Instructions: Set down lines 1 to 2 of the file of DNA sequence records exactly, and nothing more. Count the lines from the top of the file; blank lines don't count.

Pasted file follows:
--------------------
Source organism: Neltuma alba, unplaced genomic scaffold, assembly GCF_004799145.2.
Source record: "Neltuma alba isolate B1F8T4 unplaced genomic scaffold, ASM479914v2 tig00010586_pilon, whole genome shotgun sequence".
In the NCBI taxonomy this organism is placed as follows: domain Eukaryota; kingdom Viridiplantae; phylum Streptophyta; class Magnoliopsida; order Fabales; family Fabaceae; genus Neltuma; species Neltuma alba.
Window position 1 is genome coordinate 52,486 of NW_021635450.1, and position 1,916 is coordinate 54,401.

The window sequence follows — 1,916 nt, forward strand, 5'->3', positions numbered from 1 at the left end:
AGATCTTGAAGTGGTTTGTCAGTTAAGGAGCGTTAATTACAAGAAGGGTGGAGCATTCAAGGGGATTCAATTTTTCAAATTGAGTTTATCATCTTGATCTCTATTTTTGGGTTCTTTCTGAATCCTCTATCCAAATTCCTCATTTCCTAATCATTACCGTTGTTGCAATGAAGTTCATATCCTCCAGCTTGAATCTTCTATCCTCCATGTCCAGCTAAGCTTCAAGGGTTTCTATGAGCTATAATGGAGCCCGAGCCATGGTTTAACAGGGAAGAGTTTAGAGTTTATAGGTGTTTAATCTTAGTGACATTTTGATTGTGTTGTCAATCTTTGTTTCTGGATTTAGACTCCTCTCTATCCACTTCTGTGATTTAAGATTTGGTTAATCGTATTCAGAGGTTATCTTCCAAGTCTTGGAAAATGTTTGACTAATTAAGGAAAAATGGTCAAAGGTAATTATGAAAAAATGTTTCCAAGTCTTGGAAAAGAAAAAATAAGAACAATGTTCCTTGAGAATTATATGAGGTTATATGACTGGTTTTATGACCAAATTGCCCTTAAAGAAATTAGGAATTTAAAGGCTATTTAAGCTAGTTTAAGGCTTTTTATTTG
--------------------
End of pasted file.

Source organism: Neltuma alba, unplaced genomic scaffold, assembly GCF_004799145.2.
Source record: "Neltuma alba isolate B1F8T4 unplaced genomic scaffold, ASM479914v2 tig00010586_pilon, whole genome shotgun sequence".